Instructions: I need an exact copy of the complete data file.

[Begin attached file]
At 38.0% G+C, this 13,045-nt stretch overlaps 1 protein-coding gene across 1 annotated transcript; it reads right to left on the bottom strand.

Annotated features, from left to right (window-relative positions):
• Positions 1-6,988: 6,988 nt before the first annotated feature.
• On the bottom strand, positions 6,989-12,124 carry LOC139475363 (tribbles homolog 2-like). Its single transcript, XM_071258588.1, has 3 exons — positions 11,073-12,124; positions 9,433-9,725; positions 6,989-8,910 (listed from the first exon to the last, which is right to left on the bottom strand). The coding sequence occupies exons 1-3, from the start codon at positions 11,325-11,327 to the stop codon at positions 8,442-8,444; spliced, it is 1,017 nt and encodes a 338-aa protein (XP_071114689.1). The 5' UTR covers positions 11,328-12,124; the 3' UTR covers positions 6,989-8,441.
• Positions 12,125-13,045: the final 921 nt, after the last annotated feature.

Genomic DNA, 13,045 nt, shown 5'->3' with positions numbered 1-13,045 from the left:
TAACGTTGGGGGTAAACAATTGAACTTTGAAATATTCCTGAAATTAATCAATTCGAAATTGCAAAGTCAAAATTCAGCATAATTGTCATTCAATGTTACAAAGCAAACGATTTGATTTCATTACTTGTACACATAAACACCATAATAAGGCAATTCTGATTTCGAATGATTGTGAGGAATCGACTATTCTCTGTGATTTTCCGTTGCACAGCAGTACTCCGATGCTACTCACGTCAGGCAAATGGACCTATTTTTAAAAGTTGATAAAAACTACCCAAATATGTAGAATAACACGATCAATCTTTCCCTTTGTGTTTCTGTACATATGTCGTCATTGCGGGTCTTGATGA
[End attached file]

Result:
At 38.0% G+C, this 13,045-nt stretch overlaps 1 protein-coding gene across 1 annotated transcript; it reads right to left on the bottom strand.

Annotated features, from left to right (window-relative positions):
• Positions 1-6,988: 6,988 nt before the first annotated feature.
• On the bottom strand, positions 6,989-12,124 carry LOC139475363 (tribbles homolog 2-like). Its single transcript, XM_071258588.1, has 3 exons — positions 11,073-12,124; positions 9,433-9,725; positions 6,989-8,910 (listed from the first exon to the last, which is right to left on the bottom strand). The coding sequence occupies exons 1-3, from the start codon at positions 11,325-11,327 to the stop codon at positions 8,442-8,444; spliced, it is 1,017 nt and encodes a 338-aa protein (XP_071114689.1). The 5' UTR covers positions 11,328-12,124; the 3' UTR covers positions 6,989-8,441.
• Positions 12,125-13,045: the final 921 nt, after the last annotated feature.

Genomic DNA, 13,045 nt, shown 5'->3' with positions numbered 1-13,045 from the left:
TAACGTTGGGGGTAAACAATTGAACTTTGAAATATTCCTGAAATTAATCAATTCGAAATTGCAAAGTCAAAATTCAGCATAATTGTCATTCAATGTTACAAAGCAAACGATTTGATTTCATTACTTGTACACATAAACACCATAATAAGGCAATTCTGATTTCGAATGATTGTGAGGAATCGACTATTCTCTGTGATTTTCCGTTGCACAGCAGTACTCCGATGCTACTCACGTCAGGCAAATGGACCTATTTTTAAAAGTTGATAAAAACTACCCAAATATGTAGAATAACACGATCAATCTTTCCCTTTGTGTTTCTGTACATATGTCGTCATTGCGGGTCTTGATGA